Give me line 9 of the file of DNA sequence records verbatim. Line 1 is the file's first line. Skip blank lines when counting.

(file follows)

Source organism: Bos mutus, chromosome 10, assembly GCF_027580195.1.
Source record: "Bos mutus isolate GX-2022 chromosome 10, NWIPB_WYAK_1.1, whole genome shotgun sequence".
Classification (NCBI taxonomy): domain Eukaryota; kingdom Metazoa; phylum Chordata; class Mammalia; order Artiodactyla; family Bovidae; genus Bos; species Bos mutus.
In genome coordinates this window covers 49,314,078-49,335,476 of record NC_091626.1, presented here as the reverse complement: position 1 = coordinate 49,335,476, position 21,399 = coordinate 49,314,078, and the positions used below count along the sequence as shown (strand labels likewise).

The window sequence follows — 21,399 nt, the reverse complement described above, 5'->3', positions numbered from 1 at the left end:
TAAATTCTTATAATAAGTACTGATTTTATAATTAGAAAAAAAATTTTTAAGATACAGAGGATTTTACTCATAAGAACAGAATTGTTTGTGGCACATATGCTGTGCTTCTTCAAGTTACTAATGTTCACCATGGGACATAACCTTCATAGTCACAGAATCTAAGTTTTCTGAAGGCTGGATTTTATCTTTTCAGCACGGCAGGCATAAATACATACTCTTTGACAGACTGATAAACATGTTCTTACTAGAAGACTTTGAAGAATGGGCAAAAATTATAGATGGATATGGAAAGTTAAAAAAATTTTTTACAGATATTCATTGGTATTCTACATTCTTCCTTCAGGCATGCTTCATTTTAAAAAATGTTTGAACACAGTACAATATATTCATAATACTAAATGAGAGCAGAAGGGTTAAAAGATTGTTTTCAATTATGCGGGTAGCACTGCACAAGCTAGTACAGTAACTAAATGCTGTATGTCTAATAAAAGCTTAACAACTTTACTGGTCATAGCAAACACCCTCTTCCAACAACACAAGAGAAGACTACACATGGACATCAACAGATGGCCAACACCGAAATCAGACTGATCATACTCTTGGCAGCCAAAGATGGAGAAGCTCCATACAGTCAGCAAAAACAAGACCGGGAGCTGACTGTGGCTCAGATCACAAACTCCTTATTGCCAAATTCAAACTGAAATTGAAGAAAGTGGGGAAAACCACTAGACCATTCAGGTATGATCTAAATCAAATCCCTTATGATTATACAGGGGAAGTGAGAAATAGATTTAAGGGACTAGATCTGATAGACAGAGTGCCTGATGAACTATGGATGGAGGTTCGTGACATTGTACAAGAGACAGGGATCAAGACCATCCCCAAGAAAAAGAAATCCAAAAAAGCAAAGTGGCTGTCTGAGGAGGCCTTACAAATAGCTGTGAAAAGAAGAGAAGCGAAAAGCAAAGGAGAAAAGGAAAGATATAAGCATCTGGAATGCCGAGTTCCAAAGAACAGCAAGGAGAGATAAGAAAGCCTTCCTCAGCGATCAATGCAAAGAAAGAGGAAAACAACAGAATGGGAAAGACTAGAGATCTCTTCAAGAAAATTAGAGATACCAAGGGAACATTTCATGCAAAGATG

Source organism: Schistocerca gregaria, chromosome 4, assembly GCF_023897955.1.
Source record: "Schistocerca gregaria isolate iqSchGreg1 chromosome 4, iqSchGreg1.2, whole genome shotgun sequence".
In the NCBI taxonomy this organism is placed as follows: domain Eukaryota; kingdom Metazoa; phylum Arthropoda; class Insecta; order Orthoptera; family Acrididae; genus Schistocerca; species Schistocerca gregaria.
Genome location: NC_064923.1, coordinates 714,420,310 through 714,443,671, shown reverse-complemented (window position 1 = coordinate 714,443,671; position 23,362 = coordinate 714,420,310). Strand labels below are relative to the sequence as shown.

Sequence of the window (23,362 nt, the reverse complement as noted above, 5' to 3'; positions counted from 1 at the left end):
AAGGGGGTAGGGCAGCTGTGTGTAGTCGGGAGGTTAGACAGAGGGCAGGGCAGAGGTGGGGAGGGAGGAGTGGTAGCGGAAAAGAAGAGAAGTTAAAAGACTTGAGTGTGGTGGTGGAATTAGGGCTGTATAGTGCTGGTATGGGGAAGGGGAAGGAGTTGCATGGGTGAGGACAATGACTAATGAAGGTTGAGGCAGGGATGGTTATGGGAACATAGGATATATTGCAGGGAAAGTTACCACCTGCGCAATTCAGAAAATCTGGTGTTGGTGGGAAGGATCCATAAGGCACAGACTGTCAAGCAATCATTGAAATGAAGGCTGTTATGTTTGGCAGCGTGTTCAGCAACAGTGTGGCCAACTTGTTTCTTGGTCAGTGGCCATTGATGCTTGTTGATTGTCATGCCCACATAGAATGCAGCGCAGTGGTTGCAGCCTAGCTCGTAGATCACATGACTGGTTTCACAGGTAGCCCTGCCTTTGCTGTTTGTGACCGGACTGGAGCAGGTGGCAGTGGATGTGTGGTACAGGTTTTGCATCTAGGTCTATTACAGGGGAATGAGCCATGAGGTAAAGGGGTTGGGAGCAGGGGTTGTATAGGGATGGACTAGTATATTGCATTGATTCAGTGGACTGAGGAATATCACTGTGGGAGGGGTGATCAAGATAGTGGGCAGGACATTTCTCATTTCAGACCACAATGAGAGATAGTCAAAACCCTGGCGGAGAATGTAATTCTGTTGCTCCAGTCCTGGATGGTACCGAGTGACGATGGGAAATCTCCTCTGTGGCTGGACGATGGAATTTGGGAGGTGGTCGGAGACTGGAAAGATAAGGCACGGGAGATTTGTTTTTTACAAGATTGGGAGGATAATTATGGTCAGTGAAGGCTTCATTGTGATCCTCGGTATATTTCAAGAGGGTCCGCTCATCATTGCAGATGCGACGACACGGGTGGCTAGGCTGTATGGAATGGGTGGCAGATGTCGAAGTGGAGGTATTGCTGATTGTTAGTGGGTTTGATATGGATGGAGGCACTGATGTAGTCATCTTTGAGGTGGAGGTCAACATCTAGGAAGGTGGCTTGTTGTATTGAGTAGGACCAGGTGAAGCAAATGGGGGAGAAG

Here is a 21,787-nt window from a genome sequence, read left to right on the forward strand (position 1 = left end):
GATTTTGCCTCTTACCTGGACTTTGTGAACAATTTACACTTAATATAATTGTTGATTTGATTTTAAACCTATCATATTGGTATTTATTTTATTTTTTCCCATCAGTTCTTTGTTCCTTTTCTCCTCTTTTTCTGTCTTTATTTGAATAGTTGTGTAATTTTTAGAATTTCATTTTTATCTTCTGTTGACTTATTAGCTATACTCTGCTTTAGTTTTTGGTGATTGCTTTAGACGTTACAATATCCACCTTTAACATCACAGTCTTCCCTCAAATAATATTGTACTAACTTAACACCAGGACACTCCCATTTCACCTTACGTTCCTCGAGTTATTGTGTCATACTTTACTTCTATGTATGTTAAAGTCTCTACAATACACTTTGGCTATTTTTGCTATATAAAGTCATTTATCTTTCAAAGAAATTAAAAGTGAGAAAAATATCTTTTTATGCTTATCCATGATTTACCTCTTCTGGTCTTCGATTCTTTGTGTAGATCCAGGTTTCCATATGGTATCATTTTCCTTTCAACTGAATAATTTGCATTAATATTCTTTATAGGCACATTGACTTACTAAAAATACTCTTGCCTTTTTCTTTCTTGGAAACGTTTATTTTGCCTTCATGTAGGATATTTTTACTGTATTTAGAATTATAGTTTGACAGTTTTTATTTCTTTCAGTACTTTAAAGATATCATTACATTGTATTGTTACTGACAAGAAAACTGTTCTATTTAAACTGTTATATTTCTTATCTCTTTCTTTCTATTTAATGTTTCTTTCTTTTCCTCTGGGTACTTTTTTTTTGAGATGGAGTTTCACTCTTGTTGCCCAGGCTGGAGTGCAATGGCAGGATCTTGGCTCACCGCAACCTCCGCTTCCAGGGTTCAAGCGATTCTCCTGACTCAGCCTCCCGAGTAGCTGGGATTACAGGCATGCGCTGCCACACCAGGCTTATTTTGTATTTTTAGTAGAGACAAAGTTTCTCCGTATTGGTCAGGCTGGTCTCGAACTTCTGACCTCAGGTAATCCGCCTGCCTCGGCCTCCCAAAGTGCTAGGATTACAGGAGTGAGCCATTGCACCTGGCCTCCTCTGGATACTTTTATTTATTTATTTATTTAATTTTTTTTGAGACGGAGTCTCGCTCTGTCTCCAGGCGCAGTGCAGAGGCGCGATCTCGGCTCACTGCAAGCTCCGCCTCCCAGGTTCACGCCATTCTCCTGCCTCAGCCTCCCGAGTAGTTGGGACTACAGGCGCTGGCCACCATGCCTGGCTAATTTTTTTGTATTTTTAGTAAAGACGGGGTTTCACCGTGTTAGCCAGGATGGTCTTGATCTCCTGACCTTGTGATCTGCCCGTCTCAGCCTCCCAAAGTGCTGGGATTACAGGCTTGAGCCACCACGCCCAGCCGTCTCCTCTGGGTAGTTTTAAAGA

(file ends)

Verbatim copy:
In the NCBI taxonomy this organism is placed as follows: domain Eukaryota; kingdom Metazoa; phylum Arthropoda; class Insecta; order Orthoptera; family Acrididae; genus Schistocerca; species Schistocerca gregaria.